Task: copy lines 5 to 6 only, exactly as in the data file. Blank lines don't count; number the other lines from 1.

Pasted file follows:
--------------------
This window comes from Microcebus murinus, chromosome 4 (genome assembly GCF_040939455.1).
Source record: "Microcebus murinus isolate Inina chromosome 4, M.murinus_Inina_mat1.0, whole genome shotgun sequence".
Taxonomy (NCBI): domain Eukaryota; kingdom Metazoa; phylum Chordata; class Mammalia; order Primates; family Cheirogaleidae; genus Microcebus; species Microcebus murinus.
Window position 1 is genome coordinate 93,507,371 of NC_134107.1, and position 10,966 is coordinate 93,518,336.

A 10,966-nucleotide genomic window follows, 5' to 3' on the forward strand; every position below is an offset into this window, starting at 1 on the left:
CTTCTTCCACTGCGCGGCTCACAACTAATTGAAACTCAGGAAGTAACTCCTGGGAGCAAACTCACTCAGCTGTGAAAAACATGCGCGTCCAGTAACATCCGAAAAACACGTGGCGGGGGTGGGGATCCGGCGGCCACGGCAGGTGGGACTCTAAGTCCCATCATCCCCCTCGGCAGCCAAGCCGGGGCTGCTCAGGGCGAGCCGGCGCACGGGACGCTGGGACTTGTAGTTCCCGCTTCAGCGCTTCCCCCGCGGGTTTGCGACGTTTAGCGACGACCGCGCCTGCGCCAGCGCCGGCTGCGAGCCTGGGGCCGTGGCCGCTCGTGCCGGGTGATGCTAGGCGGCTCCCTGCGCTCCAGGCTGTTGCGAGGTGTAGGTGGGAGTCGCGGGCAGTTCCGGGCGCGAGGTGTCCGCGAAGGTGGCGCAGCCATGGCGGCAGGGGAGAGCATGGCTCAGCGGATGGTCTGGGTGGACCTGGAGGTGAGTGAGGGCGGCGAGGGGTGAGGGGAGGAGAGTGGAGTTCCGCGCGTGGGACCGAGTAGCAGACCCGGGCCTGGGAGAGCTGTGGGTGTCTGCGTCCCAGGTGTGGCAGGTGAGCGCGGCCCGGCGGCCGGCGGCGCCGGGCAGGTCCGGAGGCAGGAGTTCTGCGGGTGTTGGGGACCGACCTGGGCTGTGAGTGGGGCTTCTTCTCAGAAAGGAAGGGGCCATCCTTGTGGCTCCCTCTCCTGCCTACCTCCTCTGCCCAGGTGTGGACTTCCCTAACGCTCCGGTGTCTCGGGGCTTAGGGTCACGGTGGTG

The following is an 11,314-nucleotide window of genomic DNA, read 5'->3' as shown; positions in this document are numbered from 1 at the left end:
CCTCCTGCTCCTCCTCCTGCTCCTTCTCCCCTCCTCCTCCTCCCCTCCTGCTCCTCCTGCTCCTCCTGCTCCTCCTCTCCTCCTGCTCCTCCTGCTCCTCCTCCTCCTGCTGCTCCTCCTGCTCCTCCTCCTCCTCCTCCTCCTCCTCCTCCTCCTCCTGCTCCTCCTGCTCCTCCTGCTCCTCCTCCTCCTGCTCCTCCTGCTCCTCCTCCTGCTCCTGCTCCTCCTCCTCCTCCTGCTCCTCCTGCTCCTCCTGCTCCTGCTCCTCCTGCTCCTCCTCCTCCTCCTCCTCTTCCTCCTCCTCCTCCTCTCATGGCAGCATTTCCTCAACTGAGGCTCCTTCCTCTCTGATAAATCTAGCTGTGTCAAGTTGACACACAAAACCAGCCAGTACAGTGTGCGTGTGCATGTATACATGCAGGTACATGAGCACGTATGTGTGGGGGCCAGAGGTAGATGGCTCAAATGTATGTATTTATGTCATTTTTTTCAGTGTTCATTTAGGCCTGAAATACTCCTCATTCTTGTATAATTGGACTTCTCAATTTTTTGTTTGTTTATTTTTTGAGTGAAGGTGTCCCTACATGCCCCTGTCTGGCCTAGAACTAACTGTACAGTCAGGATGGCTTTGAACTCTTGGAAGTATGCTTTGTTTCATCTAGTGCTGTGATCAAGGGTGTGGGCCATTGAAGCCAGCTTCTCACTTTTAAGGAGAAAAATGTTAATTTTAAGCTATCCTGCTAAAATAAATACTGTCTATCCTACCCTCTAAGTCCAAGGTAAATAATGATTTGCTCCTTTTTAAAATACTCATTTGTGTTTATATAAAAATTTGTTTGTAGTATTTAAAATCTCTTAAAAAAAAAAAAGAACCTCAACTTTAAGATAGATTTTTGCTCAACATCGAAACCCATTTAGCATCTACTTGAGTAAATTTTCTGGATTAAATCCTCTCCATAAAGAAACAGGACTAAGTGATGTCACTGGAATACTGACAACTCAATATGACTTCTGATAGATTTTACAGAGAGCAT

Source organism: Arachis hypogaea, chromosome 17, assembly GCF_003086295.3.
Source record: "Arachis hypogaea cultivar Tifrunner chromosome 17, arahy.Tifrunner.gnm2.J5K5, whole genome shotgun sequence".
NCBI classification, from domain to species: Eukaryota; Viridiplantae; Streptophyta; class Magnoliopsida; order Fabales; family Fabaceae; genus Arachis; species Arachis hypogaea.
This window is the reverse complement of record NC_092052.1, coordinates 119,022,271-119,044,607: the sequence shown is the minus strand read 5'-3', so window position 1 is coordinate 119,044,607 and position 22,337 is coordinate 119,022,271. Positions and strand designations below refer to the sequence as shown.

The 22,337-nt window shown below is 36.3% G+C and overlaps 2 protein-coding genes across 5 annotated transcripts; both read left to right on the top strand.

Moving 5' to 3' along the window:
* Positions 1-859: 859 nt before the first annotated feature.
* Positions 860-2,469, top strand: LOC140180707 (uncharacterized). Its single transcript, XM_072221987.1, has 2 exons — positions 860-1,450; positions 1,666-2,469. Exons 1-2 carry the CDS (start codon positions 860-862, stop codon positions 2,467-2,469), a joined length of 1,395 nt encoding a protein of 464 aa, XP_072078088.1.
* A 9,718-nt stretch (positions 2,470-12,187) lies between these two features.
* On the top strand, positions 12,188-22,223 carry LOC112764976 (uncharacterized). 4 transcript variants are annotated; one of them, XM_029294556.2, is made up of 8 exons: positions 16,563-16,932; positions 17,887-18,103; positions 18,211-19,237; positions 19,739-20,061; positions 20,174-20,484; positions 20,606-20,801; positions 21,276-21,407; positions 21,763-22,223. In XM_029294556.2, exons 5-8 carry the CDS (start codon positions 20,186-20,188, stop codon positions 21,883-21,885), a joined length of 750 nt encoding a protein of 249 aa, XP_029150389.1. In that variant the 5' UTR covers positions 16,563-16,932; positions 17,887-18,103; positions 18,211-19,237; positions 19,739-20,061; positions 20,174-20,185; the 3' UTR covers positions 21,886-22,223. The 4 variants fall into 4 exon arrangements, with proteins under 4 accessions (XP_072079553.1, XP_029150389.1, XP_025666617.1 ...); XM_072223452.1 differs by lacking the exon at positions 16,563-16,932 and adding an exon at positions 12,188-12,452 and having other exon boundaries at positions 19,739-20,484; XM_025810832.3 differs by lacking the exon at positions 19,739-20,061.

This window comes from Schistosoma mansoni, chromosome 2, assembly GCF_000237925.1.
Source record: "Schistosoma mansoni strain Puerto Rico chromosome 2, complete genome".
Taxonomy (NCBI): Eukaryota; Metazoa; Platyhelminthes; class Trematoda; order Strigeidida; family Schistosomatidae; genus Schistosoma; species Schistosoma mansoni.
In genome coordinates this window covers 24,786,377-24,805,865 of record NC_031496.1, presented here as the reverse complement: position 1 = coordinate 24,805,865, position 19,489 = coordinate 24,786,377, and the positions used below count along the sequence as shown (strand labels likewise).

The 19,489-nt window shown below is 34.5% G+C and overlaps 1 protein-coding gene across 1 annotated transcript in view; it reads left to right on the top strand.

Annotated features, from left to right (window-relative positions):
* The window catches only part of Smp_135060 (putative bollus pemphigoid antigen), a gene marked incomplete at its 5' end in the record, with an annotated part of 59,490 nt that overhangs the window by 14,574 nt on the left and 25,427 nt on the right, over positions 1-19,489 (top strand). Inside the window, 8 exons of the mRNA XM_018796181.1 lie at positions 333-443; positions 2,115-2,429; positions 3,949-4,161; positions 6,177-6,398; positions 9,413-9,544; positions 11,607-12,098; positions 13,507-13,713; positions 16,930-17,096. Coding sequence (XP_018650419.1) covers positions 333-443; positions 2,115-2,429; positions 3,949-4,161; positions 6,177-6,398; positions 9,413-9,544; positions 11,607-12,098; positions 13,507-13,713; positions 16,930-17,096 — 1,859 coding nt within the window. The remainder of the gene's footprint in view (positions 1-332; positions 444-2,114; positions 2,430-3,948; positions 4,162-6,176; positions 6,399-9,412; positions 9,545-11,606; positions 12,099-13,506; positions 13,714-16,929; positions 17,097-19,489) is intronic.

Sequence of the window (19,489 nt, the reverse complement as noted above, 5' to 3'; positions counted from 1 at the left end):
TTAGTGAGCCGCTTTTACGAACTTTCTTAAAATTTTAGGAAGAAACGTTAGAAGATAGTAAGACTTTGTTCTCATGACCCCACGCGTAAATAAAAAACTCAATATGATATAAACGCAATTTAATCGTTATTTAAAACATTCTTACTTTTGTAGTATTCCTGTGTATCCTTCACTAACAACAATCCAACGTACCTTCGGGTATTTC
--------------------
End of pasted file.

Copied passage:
A 10,966-nucleotide genomic window follows, 5' to 3' on the forward strand; every position below is an offset into this window, starting at 1 on the left:
CTTCTTCCACTGCGCGGCTCACAACTAATTGAAACTCAGGAAGTAACTCCTGGGAGCAAACTCACTCAGCTGTGAAAAACATGCGCGTCCAGTAACATCCGAAAAACACGTGGCGGGGGTGGGGATCCGGCGGCCACGGCAGGTGGGACTCTAAGTCCCATCATCCCCCTCGGCAGCCAAGCCGGGGCTGCTCAGGGCGAGCCGGCGCACGGGACGCTGGGACTTGTAGTTCCCGCTTCAGCGCTTCCCCCGCGGGTTTGCGACGTTTAGCGACGACCGCGCCTGCGCCAGCGCCGGCTGCGAGCCTGGGGCCGTGGCCGCTCGTGCCGGGTGATGCTAGGCGGCTCCCTGCGCTCCAGGCTGTTGCGAGGTGTAGGTGGGAGTCGCGGGCAGTTCCGGGCGCGAGGTGTCCGCGAAGGTGGCGCAGCCATGGCGGCAGGGGAGAGCATGGCTCAGCGGATGGTCTGGGTGGACCTGGAGGTGAGTGAGGGCGGCGAGGGGTGAGGGGAGGAGAGTGGAGTTCCGCGCGTGGGACCGAGTAGCAGACCCGGGCCTGGGAGAGCTGTGGGTGTCTGCGTCCCAGGTGTGGCAGGTGAGCGCGGCCCGGCGGCCGGCGGCGCCGGGCAGGTCCGGAGGCAGGAGTTCTGCGGGTGTTGGGGACCGACCTGGGCTGTGAGTGGGGCTTCTTCTCAGAAAGGAAGGGGCCATCCTTGTGGCTCCCTCTCCTGCCTACCTCCTCTGCCCAGGTGTGGACTTCCCTAACGCTCCGGTGTCTCGGGGCTTAGGGTCACGGTGGTG